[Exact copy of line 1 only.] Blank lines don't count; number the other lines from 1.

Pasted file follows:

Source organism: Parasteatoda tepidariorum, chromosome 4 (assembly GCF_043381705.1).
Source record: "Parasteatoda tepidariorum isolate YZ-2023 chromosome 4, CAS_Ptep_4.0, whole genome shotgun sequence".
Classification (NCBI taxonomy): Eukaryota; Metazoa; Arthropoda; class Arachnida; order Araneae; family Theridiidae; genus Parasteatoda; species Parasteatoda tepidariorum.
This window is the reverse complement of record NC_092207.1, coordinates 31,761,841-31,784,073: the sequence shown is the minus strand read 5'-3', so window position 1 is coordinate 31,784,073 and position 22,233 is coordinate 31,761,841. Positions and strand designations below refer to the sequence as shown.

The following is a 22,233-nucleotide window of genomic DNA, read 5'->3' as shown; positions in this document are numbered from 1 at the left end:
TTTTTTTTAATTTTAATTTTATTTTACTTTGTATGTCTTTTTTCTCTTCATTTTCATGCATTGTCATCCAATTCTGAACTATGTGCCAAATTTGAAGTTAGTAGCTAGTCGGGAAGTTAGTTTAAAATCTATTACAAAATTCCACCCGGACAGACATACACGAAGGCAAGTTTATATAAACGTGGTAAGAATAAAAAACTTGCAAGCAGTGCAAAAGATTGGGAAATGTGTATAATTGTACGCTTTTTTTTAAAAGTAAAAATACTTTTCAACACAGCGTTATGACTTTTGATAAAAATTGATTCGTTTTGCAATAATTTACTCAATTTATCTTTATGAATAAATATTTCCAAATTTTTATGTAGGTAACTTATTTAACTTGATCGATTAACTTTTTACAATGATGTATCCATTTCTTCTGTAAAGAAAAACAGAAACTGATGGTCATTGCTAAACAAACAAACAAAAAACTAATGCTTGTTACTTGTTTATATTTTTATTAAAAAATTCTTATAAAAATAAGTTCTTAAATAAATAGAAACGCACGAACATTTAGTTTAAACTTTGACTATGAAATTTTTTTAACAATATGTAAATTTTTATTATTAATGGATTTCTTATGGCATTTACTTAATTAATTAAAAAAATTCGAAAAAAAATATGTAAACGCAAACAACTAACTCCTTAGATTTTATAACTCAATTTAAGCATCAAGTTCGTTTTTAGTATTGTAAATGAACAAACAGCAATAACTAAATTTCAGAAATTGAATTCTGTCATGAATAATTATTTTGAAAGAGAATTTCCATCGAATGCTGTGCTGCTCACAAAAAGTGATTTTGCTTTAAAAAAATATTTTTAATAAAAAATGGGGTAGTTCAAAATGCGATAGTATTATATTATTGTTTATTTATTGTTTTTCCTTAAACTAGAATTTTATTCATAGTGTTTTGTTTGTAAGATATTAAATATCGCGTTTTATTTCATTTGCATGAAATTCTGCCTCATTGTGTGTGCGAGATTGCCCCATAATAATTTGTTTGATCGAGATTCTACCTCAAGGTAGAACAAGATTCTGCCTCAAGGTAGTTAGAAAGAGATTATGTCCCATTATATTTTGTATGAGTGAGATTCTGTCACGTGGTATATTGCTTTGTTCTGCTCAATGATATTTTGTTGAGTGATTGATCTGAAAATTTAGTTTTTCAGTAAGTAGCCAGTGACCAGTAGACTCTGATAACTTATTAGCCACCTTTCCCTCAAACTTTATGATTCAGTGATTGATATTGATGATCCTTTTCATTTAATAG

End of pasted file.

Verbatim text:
Source organism: Parasteatoda tepidariorum, chromosome 4 (assembly GCF_043381705.1).